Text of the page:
A Third Way of Pastoring

One of the things that I discovered fairly quickly after becoming the pastor was that I did not know how to be a ‘pastor.’

The two pastoral models that I knew about was the small town pastor who did everything – or the mega church pastor who guided a large volunteer force.

Neither model would work at the Payette River Vineyard.

The first one was unhealthy as it created a sacred/secular divided and kept the people from being the hands and feet of Jesus. Instead of teaching people to live a life following the voice of Jesus, this model would teach folks that someone else – the pastor – would do it for them.

The second model was…well…good if you have a church of 2,000 or 3,000 members…but not so good if there are only 40 to 60 people in your church.

I was stuck.

Until I noticed a blog post by a friend about a Eugene Peterson’s newest book,  “The Pastor: A Memoir” – this friend, who has been a pastor for many, many years, even went as far as to recommend it to anyone looking at entering into the ministry.

I ordered it that day (thanks to a gift card given to me by another friend!! It is good to have friends, isn’t it?)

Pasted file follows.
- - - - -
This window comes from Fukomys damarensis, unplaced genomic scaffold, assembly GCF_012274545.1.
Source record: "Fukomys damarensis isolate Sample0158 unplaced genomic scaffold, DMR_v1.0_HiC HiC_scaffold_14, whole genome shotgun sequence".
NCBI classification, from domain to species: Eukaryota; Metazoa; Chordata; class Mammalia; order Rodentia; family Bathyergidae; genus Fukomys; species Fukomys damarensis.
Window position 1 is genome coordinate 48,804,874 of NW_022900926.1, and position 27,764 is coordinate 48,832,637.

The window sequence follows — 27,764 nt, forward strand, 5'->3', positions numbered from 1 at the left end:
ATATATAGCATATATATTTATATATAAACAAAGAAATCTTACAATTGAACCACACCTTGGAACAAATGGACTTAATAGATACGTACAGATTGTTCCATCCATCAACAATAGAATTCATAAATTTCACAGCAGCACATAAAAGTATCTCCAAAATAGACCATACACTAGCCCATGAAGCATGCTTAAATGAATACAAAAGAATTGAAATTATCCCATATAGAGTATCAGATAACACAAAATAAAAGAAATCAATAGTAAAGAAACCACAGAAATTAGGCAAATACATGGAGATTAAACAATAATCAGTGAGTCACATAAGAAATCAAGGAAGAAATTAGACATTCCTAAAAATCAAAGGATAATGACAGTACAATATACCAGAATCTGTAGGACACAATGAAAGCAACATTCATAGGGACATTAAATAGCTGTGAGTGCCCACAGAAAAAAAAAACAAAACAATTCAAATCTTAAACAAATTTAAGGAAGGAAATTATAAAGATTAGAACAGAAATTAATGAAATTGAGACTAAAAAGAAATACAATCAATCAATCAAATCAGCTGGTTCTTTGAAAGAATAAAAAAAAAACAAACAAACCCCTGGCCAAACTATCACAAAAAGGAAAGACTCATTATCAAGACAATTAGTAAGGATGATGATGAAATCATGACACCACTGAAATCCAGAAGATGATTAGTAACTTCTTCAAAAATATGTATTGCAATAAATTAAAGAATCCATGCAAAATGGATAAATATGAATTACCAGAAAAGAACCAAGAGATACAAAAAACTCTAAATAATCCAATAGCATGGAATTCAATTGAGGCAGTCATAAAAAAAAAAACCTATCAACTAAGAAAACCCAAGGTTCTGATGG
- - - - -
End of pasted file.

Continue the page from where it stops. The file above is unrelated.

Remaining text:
Wow…that is all I can say about this book. Eugene Peterson laid out an amazing pastoral model – one build on empowering the people to be the people of God.

Drawing from 30 years of experience as the pastor of a small 300 member church in Maryland, Peterson shares the tough times and the good times, the happy times and the not-so-happy times. And even better, he calls pastors to be pastors instead of managers or councilors or entertainers.

“I was not primarily dealing with people as problems. I was a pastor calling them to worship God….Congregations is a company of people who are defined by their creation in the image of God, living souls, whether they know it or not. They are not problems to be fixed, but mysteries to be honored and revered. Who else in the community other than the pastor has the assigned task of greeting men and women and welcoming them into a congregation in which they are known not by what is wrong with them, but by who they are, just as they are?”

“Therapy, fixing problems, fixing people, was about us. Worship, becoming whole, opening our lives to what we could not control or understand, was about God.”

I could quote the entire book – it is that powerful…

Peterson has given me a third way – a way to call people to worship; a way to be a pastor.

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